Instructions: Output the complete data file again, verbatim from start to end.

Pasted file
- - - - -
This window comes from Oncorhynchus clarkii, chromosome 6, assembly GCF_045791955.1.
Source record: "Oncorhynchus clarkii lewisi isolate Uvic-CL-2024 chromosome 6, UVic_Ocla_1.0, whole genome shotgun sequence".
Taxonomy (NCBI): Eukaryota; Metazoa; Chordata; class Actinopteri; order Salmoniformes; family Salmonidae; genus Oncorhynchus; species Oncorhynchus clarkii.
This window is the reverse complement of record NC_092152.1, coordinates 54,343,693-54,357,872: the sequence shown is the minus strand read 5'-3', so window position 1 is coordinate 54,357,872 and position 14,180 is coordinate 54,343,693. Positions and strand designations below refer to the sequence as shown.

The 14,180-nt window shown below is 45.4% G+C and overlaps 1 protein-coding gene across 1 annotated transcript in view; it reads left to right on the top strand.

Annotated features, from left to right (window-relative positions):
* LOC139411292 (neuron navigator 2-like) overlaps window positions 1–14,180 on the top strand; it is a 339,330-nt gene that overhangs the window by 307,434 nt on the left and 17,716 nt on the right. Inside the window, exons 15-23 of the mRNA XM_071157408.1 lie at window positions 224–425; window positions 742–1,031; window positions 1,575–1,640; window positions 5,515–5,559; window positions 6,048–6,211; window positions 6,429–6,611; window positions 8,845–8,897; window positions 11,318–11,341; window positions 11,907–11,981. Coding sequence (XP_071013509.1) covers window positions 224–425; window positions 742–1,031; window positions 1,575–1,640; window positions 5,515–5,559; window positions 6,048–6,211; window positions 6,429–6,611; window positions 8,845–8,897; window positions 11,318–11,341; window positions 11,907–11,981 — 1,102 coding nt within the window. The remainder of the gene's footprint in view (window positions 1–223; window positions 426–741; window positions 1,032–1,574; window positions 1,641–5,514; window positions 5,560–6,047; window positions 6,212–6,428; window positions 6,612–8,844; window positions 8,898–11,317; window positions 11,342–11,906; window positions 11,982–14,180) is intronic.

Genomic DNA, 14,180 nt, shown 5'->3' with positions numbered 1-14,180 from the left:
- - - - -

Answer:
This window comes from Oncorhynchus clarkii, chromosome 6, assembly GCF_045791955.1.
Source record: "Oncorhynchus clarkii lewisi isolate Uvic-CL-2024 chromosome 6, UVic_Ocla_1.0, whole genome shotgun sequence".
Taxonomy (NCBI): Eukaryota; Metazoa; Chordata; class Actinopteri; order Salmoniformes; family Salmonidae; genus Oncorhynchus; species Oncorhynchus clarkii.
This window is the reverse complement of record NC_092152.1, coordinates 54,343,693-54,357,872: the sequence shown is the minus strand read 5'-3', so window position 1 is coordinate 54,357,872 and position 14,180 is coordinate 54,343,693. Positions and strand designations below refer to the sequence as shown.

The 14,180-nt window shown below is 45.4% G+C and overlaps 1 protein-coding gene across 1 annotated transcript in view; it reads left to right on the top strand.

Annotated features, from left to right (window-relative positions):
* LOC139411292 (neuron navigator 2-like) overlaps window positions 1–14,180 on the top strand; it is a 339,330-nt gene that overhangs the window by 307,434 nt on the left and 17,716 nt on the right. Inside the window, exons 15-23 of the mRNA XM_071157408.1 lie at window positions 224–425; window positions 742–1,031; window positions 1,575–1,640; window positions 5,515–5,559; window positions 6,048–6,211; window positions 6,429–6,611; window positions 8,845–8,897; window positions 11,318–11,341; window positions 11,907–11,981. Coding sequence (XP_071013509.1) covers window positions 224–425; window positions 742–1,031; window positions 1,575–1,640; window positions 5,515–5,559; window positions 6,048–6,211; window positions 6,429–6,611; window positions 8,845–8,897; window positions 11,318–11,341; window positions 11,907–11,981 — 1,102 coding nt within the window. The remainder of the gene's footprint in view (window positions 1–223; window positions 426–741; window positions 1,032–1,574; window positions 1,641–5,514; window positions 5,560–6,047; window positions 6,212–6,428; window positions 6,612–8,844; window positions 8,898–11,317; window positions 11,342–11,906; window positions 11,982–14,180) is intronic.

Genomic DNA, 14,180 nt, shown 5'->3' with positions numbered 1-14,180 from the left: